Langrish, herself a children's author, revisits the Chronicles of Narnia for the first time since childhood, bringing her own fond memories, but alert for newly adult awareness of Lewis's prejudices, and armed with an impressive scholarly background that can trace Lewis's literary and philosophical influences with convincing accuracy, from Edmund Spenser to E. Nesbit. She discusses each book in turn, remembering the emotional impact of each, but doesn't let Lewis off the hook.
Interestingly, she acquits Lewis of charges of sexism, citing the strong, capable and intelligent female characters who lead most of the adventures (I agree), but she comes down hard on the 'Susan problem.' However, there is abundant evidence of lazy and inexcusable racism, and some muddled thinking around religion, along with the uplifting and magical passages that made Langrish (and me) fall in love with Narnia in the first place, especially the luminous imagery of The Voyage of the Dawn Treader.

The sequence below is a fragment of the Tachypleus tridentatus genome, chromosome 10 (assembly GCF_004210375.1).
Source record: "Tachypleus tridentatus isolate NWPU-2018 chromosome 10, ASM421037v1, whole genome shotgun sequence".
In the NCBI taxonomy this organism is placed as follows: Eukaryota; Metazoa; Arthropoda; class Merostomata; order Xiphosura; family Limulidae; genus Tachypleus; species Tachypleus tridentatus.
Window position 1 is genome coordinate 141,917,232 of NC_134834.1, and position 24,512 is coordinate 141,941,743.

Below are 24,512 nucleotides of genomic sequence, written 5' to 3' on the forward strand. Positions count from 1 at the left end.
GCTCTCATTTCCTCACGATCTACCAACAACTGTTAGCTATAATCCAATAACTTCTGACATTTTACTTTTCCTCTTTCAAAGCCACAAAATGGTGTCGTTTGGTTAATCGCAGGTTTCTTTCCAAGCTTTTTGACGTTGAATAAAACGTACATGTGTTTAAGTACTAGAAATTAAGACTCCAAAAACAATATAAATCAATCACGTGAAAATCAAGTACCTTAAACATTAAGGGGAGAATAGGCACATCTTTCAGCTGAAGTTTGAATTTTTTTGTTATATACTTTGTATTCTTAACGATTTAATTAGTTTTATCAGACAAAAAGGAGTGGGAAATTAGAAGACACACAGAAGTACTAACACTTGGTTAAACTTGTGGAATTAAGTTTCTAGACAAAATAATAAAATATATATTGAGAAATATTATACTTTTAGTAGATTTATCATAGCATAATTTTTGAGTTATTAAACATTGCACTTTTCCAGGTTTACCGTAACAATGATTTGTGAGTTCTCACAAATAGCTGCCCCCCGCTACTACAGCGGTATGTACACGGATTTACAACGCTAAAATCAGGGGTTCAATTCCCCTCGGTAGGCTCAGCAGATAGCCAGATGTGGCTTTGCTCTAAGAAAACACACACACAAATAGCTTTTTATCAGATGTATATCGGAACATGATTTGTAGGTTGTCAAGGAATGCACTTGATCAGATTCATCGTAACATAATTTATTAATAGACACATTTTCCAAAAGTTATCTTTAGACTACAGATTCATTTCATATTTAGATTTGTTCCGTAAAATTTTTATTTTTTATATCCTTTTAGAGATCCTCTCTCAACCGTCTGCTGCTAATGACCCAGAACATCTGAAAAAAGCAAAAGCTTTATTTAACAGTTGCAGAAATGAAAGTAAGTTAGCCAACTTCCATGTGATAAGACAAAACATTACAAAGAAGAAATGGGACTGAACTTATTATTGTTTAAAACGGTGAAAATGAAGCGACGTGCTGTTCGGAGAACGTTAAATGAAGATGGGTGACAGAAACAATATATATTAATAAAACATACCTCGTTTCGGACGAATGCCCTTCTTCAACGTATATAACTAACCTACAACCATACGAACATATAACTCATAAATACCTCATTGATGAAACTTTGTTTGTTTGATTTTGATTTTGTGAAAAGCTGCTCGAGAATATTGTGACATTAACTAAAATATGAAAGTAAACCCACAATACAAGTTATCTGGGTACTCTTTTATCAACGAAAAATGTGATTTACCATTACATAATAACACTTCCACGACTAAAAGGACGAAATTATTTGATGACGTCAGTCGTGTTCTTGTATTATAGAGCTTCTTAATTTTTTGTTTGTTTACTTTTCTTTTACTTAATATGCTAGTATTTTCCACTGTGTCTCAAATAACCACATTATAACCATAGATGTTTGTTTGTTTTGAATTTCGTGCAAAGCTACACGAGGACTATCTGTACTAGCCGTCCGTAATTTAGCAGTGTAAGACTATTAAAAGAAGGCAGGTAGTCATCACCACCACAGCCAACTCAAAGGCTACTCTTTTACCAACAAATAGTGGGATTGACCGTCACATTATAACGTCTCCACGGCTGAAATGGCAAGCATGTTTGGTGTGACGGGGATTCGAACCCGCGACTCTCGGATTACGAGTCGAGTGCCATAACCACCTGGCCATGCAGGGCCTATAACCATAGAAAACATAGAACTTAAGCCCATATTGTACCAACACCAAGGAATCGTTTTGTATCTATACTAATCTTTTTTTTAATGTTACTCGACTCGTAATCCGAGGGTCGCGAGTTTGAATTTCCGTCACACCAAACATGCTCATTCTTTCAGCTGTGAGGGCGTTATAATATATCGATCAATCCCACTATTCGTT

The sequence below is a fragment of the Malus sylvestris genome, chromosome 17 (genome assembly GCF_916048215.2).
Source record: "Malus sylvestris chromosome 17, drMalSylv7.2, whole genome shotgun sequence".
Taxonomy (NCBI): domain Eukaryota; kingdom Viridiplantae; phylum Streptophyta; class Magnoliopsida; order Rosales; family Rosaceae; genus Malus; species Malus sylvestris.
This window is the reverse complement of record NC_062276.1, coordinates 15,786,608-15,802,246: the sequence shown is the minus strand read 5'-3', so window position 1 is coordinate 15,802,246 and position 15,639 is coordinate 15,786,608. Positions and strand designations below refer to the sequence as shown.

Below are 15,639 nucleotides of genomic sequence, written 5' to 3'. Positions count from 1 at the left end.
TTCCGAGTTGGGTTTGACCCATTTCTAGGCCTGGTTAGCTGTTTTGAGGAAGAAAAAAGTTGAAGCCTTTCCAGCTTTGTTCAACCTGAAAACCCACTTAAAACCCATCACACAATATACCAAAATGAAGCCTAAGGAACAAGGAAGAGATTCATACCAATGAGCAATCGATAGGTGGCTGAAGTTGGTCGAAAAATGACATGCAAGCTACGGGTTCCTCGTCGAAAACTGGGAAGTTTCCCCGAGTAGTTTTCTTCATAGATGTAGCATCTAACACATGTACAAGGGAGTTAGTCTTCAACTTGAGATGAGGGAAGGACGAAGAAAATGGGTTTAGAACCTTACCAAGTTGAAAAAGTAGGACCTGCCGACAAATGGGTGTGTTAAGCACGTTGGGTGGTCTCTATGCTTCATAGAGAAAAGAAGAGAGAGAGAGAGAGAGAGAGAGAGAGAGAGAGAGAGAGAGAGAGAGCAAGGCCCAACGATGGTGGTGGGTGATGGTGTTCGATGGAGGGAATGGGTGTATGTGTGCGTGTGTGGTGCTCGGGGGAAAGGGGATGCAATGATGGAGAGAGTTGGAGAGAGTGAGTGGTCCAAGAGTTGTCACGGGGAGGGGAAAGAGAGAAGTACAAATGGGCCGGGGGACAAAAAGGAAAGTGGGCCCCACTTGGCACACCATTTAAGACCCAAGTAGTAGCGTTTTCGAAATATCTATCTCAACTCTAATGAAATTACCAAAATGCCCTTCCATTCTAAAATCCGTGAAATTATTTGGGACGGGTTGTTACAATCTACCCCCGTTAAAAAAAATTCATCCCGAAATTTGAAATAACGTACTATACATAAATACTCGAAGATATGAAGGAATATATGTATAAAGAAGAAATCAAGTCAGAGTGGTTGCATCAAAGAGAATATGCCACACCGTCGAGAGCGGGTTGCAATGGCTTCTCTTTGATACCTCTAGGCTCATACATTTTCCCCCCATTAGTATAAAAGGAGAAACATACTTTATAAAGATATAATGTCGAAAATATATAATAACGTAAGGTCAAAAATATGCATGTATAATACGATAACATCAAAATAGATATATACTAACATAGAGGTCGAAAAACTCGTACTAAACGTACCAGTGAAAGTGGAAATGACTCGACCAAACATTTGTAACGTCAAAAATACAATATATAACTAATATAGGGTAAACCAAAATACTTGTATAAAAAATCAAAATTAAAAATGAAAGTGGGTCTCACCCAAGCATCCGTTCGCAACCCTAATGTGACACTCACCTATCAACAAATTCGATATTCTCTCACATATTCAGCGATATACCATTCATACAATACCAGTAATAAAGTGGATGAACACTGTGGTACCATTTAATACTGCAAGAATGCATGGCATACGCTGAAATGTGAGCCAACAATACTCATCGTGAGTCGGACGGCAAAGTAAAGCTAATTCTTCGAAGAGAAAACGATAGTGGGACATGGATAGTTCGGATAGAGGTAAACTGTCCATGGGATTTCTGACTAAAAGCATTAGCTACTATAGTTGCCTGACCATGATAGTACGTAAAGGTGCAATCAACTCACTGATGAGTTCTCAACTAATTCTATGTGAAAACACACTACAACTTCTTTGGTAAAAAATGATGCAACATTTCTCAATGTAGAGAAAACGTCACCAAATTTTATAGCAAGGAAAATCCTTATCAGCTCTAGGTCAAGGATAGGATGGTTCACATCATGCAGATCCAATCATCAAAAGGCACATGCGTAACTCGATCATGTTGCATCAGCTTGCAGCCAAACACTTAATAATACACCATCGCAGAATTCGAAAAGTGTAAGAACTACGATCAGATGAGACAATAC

I thoroughly enjoyed this thoughtful and affectionate journey through Narnia.